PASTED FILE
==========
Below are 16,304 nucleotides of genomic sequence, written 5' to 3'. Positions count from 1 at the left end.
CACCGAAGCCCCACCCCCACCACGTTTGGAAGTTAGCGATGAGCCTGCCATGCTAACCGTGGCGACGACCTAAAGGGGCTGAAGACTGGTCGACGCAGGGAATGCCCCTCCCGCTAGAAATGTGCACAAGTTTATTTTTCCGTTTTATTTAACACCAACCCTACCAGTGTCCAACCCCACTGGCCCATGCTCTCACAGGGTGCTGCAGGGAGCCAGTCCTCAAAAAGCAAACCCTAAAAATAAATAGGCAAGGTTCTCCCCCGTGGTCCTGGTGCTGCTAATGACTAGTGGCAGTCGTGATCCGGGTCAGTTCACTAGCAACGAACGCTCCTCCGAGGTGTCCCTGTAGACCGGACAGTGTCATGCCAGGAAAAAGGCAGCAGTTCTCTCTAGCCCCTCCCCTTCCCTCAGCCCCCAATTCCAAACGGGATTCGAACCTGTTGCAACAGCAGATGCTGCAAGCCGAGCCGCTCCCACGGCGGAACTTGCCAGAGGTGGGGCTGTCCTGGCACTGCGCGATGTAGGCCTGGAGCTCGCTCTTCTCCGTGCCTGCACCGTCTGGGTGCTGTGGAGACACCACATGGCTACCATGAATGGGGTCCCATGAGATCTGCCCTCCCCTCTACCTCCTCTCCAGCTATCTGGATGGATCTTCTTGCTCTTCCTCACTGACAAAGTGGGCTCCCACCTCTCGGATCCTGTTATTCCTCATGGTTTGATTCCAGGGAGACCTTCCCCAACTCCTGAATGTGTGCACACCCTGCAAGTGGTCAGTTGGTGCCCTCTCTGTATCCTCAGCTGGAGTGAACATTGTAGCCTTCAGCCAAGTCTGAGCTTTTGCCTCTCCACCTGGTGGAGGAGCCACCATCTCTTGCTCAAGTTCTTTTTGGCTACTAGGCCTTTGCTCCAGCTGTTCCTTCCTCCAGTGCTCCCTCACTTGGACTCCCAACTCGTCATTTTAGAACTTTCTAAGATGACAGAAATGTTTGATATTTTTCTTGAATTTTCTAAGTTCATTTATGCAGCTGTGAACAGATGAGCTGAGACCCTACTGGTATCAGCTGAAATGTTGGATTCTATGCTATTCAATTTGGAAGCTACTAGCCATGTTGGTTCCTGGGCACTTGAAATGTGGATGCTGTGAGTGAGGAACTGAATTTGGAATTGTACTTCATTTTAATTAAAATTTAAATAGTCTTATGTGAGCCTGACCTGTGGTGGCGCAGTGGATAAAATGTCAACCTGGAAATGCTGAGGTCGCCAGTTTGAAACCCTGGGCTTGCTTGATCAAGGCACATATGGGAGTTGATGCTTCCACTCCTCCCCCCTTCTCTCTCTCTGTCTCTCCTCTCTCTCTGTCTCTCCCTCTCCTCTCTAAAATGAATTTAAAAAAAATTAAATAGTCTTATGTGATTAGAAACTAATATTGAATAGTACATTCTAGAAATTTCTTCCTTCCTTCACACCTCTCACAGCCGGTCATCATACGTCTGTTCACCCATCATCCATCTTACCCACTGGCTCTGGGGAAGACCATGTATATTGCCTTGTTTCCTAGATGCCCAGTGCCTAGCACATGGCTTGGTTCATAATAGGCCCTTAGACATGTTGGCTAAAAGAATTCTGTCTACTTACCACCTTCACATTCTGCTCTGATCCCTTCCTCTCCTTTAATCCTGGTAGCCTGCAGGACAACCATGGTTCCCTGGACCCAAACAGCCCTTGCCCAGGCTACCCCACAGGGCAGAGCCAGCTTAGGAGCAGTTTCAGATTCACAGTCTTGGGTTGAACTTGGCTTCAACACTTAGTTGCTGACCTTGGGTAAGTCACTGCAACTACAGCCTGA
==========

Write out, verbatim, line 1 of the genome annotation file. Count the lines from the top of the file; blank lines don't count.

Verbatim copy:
Below are 16,304 nucleotides of genomic sequence, written 5' to 3'. Positions count from 1 at the left end.